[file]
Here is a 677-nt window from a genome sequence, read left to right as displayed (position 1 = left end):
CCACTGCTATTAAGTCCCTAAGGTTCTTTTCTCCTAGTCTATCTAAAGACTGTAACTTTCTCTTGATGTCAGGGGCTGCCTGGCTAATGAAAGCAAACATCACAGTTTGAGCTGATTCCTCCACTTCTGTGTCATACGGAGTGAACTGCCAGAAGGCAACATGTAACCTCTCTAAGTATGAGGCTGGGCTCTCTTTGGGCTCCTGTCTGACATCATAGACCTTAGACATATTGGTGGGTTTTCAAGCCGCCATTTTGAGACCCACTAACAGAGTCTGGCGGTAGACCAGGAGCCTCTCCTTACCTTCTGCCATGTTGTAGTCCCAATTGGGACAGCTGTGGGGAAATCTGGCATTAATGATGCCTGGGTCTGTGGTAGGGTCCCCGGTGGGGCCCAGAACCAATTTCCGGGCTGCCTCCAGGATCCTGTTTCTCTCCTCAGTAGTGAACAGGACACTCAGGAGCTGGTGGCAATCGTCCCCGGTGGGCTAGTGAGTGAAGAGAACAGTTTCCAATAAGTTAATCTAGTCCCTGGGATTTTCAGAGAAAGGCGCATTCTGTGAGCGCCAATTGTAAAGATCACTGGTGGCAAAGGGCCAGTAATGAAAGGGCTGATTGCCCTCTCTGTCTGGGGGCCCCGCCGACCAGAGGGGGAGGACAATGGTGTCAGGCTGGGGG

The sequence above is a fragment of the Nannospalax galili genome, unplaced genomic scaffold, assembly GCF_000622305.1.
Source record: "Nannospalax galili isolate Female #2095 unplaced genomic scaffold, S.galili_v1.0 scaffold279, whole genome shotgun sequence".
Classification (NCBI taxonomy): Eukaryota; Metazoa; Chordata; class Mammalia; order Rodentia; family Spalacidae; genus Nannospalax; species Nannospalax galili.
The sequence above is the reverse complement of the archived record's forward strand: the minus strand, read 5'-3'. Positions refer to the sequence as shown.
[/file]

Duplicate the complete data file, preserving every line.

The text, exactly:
Here is a 677-nt window from a genome sequence, read left to right as displayed (position 1 = left end):
CCACTGCTATTAAGTCCCTAAGGTTCTTTTCTCCTAGTCTATCTAAAGACTGTAACTTTCTCTTGATGTCAGGGGCTGCCTGGCTAATGAAAGCAAACATCACAGTTTGAGCTGATTCCTCCACTTCTGTGTCATACGGAGTGAACTGCCAGAAGGCAACATGTAACCTCTCTAAGTATGAGGCTGGGCTCTCTTTGGGCTCCTGTCTGACATCATAGACCTTAGACATATTGGTGGGTTTTCAAGCCGCCATTTTGAGACCCACTAACAGAGTCTGGCGGTAGACCAGGAGCCTCTCCTTACCTTCTGCCATGTTGTAGTCCCAATTGGGACAGCTGTGGGGAAATCTGGCATTAATGATGCCTGGGTCTGTGGTAGGGTCCCCGGTGGGGCCCAGAACCAATTTCCGGGCTGCCTCCAGGATCCTGTTTCTCTCCTCAGTAGTGAACAGGACACTCAGGAGCTGGTGGCAATCGTCCCCGGTGGGCTAGTGAGTGAAGAGAACAGTTTCCAATAAGTTAATCTAGTCCCTGGGATTTTCAGAGAAAGGCGCATTCTGTGAGCGCCAATTGTAAAGATCACTGGTGGCAAAGGGCCAGTAATGAAAGGGCTGATTGCCCTCTCTGTCTGGGGGCCCCGCCGACCAGAGGGGGAGGACAATGGTGTCAGGCTGGGGG

The sequence above is a fragment of the Nannospalax galili genome, unplaced genomic scaffold, assembly GCF_000622305.1.
Source record: "Nannospalax galili isolate Female #2095 unplaced genomic scaffold, S.galili_v1.0 scaffold279, whole genome shotgun sequence".
Classification (NCBI taxonomy): Eukaryota; Metazoa; Chordata; class Mammalia; order Rodentia; family Spalacidae; genus Nannospalax; species Nannospalax galili.
The sequence above is the reverse complement of the archived record's forward strand: the minus strand, read 5'-3'. Positions refer to the sequence as shown.